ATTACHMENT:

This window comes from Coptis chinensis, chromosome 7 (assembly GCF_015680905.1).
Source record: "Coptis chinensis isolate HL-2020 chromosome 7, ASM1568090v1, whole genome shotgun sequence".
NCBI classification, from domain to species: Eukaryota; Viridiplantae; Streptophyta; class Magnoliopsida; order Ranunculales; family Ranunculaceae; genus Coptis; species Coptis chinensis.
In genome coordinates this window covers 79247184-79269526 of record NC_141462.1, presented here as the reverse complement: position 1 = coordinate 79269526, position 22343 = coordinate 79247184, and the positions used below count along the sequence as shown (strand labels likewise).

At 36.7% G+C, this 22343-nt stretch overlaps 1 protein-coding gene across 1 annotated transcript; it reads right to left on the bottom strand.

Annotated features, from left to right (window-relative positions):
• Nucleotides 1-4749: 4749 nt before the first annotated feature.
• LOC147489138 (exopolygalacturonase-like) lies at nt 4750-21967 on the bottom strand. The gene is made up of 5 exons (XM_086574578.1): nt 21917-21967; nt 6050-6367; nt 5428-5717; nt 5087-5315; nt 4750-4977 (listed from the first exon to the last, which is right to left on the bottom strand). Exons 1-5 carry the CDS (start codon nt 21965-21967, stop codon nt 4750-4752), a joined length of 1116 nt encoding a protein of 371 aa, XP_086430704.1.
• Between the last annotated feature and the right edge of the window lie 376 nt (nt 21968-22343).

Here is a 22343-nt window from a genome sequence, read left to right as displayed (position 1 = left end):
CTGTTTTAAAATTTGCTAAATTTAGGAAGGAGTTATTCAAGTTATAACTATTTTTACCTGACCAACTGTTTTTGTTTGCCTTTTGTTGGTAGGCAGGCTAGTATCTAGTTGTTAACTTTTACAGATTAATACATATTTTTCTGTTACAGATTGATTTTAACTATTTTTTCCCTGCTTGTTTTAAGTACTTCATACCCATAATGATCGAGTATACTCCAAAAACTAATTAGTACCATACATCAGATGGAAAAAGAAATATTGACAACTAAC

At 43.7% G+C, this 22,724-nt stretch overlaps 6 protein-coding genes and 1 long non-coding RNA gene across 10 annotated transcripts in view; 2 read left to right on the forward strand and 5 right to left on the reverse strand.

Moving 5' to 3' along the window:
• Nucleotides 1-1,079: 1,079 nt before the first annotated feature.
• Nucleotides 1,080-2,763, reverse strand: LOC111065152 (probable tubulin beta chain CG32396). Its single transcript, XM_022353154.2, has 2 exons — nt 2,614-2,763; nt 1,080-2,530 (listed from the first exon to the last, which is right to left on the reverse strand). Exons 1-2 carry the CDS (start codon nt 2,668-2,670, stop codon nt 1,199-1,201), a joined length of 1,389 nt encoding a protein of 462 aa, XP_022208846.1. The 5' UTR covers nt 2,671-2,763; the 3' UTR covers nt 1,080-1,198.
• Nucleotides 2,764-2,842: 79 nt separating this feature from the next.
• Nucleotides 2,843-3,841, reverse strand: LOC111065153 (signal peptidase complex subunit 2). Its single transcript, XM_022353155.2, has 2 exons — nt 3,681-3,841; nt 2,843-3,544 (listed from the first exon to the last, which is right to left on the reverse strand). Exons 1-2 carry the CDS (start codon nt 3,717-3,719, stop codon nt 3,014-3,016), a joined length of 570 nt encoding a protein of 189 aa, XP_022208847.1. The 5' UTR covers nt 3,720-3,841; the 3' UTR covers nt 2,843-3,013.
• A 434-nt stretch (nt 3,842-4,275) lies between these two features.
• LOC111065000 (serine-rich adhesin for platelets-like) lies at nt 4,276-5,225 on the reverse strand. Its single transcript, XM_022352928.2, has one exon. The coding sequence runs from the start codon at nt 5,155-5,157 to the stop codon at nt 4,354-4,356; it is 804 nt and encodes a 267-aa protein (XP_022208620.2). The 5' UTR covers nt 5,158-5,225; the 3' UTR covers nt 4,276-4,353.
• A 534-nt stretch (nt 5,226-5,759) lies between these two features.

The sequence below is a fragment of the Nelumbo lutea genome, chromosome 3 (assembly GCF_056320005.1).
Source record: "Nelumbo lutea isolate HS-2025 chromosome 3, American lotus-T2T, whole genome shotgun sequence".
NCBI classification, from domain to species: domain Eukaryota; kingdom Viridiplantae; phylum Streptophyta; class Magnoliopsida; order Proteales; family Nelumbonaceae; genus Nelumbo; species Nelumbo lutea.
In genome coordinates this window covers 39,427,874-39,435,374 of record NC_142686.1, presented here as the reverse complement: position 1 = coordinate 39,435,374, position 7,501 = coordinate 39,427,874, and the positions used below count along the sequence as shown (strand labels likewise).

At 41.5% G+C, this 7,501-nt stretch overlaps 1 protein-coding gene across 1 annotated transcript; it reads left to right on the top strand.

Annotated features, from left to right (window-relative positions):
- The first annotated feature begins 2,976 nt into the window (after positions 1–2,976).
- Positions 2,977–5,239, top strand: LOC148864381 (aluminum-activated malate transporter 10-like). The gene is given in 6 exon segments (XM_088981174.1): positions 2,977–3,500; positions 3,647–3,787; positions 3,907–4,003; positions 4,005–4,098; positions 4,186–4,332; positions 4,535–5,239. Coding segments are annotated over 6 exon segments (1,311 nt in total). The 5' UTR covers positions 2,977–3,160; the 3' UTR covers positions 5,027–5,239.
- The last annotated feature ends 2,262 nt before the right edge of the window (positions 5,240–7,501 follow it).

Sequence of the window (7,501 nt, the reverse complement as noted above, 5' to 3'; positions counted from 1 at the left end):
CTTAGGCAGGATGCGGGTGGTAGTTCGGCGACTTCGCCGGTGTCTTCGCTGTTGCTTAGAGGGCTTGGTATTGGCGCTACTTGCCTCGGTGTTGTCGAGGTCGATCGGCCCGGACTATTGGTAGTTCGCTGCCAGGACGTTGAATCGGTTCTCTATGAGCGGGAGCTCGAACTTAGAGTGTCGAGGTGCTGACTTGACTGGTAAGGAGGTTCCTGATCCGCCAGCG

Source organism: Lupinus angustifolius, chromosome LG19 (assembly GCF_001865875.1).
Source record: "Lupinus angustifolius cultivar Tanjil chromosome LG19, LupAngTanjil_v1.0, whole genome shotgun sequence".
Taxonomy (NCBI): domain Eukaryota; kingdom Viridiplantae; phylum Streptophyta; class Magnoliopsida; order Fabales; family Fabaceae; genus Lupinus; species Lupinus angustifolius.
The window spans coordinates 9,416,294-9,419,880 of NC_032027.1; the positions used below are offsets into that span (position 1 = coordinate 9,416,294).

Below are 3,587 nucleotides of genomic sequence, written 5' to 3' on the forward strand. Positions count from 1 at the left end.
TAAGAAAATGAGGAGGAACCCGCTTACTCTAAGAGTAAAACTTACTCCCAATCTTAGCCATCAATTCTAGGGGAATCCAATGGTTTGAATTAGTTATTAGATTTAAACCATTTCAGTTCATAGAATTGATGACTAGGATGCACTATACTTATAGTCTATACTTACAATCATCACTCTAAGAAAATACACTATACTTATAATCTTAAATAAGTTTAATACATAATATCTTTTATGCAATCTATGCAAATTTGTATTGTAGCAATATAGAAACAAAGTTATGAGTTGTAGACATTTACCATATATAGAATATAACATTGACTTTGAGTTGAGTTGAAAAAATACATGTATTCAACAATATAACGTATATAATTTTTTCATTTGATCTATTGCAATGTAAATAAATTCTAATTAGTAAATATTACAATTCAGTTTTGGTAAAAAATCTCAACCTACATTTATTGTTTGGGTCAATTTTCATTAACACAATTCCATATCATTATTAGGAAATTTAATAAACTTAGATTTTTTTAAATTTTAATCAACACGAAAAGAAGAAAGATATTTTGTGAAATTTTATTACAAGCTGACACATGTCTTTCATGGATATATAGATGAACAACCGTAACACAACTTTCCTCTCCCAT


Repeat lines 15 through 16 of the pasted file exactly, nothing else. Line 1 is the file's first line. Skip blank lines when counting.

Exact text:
• Nucleotides 1,080-2,763, reverse strand: LOC111065152 (probable tubulin beta chain CG32396). Its single transcript, XM_022353154.2, has 2 exons — nt 2,614-2,763; nt 1,080-2,530 (listed from the first exon to the last, which is right to left on the reverse strand). Exons 1-2 carry the CDS (start codon nt 2,668-2,670, stop codon nt 1,199-1,201), a joined length of 1,389 nt encoding a protein of 462 aa, XP_022208846.1. The 5' UTR covers nt 2,671-2,763; the 3' UTR covers nt 1,080-1,198.
• Nucleotides 2,764-2,842: 79 nt separating this feature from the next.